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Friday, January 20, 2006

Wherefore Art Thou, Indie Record Store?

Here I am at the Tampa branch of Vinyl Fever last October, during the Punk Turns 30 tour of the South. Except for the Horizontal Action Blackout in Chicago, where we started, and the CBGB Benefit at CB's Gallery in New York City, Punk Turns 30 has exclusively shown its wares in indie record stores like Vinyl Fever in Tampa and Tallahassee, Goner in Memphis, NYCD in NYC, and Grimey's in Nashville.

Rogan & Cheetah
Here's Cheetah Chrome and his son, Rogan dropping by the exhibit at Grimeys.

TK & J9
Here I am with Jeanine at the Goner store on the evening of my opening party. Jeanine designed the cool paint job on the walls inside the store.

Matt Williams and Eric Friedl
Here are the handsome Matt Williams, booker of the Blackout and drummer for the Baseball Furies with Goner store and label proprietor, Eric Oblivian at the Punk Turns 30 opening, and here are Billy and Timmy from the Human Eye at Goner:

Human Eyes

Over the years, perhaps one of the most satisfying relationships I have had is that with the Independent Record Store. I worked in one as a teenager (well, I bet most of you reading this have, too!) and took great pride in turning on my friends and regular customers to records, bands and stuff I think they should like as well as the stuff I thought they would like if they only gave it a spin. Of course, I also loved to terrorize the philistines by blasting some choice Sparks tunes such as "Everybody's Stupid" and "This Town Ain't Big Enough For the Both of Us." It was in the indie record store that I KNEW my goal was to get a job at Island, a label that I could count on to consistently release superb material regardless of the genre. From the wacky Eno solo material that is perpetually on my Permanent Top Ten ("Here Come the Warm Jets") to the best in reggae (Bob Marley, Jimmy Cliff, Black Uhuru) and my closet, guilty pleasure, folk music (Richard Thompson/Fairport Convention/Sandy Denny), Island put it out. At the time I worked there, I too, firmly believed that U2 were the best band in the world. At that time. We even had our own next Bob Dylan/Van Morrison in Mike Scott of the Waterboys, who I am proud to have worked with.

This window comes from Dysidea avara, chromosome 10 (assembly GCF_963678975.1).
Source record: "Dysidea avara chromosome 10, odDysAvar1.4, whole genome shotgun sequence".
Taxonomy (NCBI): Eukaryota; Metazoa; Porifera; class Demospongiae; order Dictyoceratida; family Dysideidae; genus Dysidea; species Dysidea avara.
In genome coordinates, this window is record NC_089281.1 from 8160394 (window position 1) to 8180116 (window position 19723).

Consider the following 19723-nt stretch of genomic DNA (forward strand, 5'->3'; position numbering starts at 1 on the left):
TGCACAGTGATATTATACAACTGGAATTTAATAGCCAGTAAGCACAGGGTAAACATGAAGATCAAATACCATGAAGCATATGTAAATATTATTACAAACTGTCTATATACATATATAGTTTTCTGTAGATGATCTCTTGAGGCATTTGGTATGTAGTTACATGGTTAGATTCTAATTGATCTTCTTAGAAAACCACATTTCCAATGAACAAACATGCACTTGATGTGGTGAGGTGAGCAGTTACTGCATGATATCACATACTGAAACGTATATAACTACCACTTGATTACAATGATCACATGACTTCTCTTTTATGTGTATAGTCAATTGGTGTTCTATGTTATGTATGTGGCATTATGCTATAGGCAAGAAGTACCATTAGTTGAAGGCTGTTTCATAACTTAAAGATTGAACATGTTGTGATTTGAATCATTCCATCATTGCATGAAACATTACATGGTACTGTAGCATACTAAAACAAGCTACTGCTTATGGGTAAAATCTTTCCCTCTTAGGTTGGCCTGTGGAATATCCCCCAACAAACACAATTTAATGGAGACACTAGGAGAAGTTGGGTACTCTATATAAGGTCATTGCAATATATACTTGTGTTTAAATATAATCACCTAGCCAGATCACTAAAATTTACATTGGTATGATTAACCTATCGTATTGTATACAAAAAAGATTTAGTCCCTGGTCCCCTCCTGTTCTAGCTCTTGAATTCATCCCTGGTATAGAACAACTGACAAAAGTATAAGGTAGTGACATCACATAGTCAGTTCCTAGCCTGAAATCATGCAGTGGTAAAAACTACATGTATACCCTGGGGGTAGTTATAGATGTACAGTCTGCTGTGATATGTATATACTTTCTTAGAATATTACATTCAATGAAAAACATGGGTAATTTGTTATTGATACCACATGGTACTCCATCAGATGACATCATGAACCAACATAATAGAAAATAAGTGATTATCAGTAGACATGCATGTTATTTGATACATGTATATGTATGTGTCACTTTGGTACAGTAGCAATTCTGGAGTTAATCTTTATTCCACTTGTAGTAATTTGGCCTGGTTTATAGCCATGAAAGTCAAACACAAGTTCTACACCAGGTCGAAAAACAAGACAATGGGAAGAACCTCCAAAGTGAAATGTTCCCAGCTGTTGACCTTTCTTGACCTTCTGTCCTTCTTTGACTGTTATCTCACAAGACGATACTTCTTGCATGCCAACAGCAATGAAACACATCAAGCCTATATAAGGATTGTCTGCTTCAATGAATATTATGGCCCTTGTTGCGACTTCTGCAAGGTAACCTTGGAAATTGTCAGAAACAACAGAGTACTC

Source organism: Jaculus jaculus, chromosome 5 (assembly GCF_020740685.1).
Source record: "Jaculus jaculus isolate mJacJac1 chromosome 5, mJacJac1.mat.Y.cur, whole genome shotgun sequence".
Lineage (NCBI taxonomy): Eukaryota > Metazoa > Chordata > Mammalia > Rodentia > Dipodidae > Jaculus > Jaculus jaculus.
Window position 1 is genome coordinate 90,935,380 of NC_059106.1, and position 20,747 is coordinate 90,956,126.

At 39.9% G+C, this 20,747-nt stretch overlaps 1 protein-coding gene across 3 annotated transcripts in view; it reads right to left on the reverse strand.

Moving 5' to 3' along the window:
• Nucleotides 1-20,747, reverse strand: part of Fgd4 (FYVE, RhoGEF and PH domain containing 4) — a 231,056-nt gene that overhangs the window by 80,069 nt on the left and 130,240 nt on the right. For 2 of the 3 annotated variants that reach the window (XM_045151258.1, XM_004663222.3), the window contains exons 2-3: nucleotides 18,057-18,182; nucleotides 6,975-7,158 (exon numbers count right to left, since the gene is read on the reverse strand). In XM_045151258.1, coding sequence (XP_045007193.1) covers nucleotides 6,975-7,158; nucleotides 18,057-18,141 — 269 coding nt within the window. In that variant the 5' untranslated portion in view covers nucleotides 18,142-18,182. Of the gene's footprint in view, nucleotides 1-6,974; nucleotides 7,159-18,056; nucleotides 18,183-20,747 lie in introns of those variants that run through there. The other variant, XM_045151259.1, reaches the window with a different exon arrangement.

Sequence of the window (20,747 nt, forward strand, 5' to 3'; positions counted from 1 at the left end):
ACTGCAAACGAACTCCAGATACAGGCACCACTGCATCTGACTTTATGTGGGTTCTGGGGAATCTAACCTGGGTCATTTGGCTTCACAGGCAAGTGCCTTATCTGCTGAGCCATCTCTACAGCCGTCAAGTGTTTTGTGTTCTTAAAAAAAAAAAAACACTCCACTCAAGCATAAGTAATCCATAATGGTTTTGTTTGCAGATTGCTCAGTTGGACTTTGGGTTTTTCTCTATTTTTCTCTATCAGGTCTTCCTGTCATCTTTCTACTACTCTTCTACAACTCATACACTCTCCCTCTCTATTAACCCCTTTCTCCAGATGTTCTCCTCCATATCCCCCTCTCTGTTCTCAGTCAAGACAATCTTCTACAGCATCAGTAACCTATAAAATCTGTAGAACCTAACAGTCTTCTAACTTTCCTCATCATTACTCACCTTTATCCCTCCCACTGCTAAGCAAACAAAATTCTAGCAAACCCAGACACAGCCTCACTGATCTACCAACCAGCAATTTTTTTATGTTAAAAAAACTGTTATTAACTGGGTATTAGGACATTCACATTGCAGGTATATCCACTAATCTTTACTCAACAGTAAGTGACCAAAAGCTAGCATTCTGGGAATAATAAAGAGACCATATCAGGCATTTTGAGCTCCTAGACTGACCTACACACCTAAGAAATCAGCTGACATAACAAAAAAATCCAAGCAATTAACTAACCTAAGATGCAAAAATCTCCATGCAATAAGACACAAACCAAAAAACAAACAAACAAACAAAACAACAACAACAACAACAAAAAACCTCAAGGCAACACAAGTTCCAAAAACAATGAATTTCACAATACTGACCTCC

When I was a student at UCLA, in Westwood, I was no stranger to the brilliant Rhino Records store on Westwood Blvd. It was there that I met and became friends with Gary Stewart, who turned me on to so many records and bands I still love today. Like The Jam.

Paul Weller

I bought all my Sex Pistols singles at the Rhino Store, and they certainly indulged my love of Eno by tracking down weird imports and keeping me abreast of foreign releases, domestic releases and all kinds of collector ephemera. Would I have known about Ultravox had I shopped elsewhere? Maybe not.

It really saddens me to report that the Rhino Record store is closing this weekend. They close hot on the heels of another indie LA record store closing, Aron's.

When I sent out a mass email to all my friends about the Rhino store, pasting in an article written by the Hollywood Reporter's Chris Morris, I heard back from one of my life-long friends, and fellow indie record store aficionado and now casting director supreme, Barbara Barna. She wrote me a wonderful missive that I want to share with you: